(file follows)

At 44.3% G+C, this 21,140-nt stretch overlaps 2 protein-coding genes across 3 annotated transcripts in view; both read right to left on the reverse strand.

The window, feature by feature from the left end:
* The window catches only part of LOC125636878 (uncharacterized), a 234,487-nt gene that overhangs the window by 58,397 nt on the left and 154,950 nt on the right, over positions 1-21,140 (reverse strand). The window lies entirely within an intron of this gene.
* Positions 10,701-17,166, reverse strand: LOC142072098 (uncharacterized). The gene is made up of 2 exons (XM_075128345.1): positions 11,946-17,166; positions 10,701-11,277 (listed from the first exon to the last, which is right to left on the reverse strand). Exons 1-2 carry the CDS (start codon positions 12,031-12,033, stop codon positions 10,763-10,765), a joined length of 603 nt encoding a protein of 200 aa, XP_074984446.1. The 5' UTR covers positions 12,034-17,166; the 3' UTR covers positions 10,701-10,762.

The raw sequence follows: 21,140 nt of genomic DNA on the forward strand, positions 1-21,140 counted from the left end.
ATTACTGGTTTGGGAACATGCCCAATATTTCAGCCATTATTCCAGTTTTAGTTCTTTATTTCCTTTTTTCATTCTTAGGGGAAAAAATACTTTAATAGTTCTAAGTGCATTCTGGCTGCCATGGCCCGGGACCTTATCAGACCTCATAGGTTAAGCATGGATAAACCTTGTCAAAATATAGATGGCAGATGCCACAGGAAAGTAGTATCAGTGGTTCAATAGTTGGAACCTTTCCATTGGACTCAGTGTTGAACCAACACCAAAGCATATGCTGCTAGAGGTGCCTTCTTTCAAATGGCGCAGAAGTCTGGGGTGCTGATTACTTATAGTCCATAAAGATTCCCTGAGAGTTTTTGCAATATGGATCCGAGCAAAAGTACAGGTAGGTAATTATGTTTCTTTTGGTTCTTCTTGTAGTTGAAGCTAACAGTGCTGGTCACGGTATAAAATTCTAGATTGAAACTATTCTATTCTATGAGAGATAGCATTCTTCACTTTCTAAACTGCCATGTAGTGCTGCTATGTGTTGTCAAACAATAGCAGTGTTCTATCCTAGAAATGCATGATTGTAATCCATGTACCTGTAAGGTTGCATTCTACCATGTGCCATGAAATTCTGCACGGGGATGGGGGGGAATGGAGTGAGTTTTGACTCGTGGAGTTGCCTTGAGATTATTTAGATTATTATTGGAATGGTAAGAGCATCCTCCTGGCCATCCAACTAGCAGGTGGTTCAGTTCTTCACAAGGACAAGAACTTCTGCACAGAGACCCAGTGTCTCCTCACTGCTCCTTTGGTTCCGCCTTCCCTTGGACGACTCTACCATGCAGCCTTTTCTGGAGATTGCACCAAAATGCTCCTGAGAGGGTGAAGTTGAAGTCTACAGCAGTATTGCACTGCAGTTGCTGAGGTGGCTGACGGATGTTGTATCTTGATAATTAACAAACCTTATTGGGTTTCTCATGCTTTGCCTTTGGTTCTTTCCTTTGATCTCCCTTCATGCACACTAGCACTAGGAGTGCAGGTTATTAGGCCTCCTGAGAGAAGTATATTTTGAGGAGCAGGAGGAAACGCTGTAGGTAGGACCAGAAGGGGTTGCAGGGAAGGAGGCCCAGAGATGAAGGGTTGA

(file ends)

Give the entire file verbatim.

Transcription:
At 44.3% G+C, this 21,140-nt stretch overlaps 2 protein-coding genes across 3 annotated transcripts in view; both read right to left on the reverse strand.

The window, feature by feature from the left end:
* The window catches only part of LOC125636878 (uncharacterized), a 234,487-nt gene that overhangs the window by 58,397 nt on the left and 154,950 nt on the right, over positions 1-21,140 (reverse strand). The window lies entirely within an intron of this gene.
* Positions 10,701-17,166, reverse strand: LOC142072098 (uncharacterized). The gene is made up of 2 exons (XM_075128345.1): positions 11,946-17,166; positions 10,701-11,277 (listed from the first exon to the last, which is right to left on the reverse strand). Exons 1-2 carry the CDS (start codon positions 12,031-12,033, stop codon positions 10,763-10,765), a joined length of 603 nt encoding a protein of 200 aa, XP_074984446.1. The 5' UTR covers positions 12,034-17,166; the 3' UTR covers positions 10,701-10,762.

The raw sequence follows: 21,140 nt of genomic DNA on the forward strand, positions 1-21,140 counted from the left end.
ATTACTGGTTTGGGAACATGCCCAATATTTCAGCCATTATTCCAGTTTTAGTTCTTTATTTCCTTTTTTCATTCTTAGGGGAAAAAATACTTTAATAGTTCTAAGTGCATTCTGGCTGCCATGGCCCGGGACCTTATCAGACCTCATAGGTTAAGCATGGATAAACCTTGTCAAAATATAGATGGCAGATGCCACAGGAAAGTAGTATCAGTGGTTCAATAGTTGGAACCTTTCCATTGGACTCAGTGTTGAACCAACACCAAAGCATATGCTGCTAGAGGTGCCTTCTTTCAAATGGCGCAGAAGTCTGGGGTGCTGATTACTTATAGTCCATAAAGATTCCCTGAGAGTTTTTGCAATATGGATCCGAGCAAAAGTACAGGTAGGTAATTATGTTTCTTTTGGTTCTTCTTGTAGTTGAAGCTAACAGTGCTGGTCACGGTATAAAATTCTAGATTGAAACTATTCTATTCTATGAGAGATAGCATTCTTCACTTTCTAAACTGCCATGTAGTGCTGCTATGTGTTGTCAAACAATAGCAGTGTTCTATCCTAGAAATGCATGATTGTAATCCATGTACCTGTAAGGTTGCATTCTACCATGTGCCATGAAATTCTGCACGGGGATGGGGGGGAATGGAGTGAGTTTTGACTCGTGGAGTTGCCTTGAGATTATTTAGATTATTATTGGAATGGTAAGAGCATCCTCCTGGCCATCCAACTAGCAGGTGGTTCAGTTCTTCACAAGGACAAGAACTTCTGCACAGAGACCCAGTGTCTCCTCACTGCTCCTTTGGTTCCGCCTTCCCTTGGACGACTCTACCATGCAGCCTTTTCTGGAGATTGCACCAAAATGCTCCTGAGAGGGTGAAGTTGAAGTCTACAGCAGTATTGCACTGCAGTTGCTGAGGTGGCTGACGGATGTTGTATCTTGATAATTAACAAACCTTATTGGGTTTCTCATGCTTTGCCTTTGGTTCTTTCCTTTGATCTCCCTTCATGCACACTAGCACTAGGAGTGCAGGTTATTAGGCCTCCTGAGAGAAGTATATTTTGAGGAGCAGGAGGAAACGCTGTAGGTAGGACCAGAAGGGGTTGCAGGGAAGGAGGCCCAGAGATGAAGGGTTGA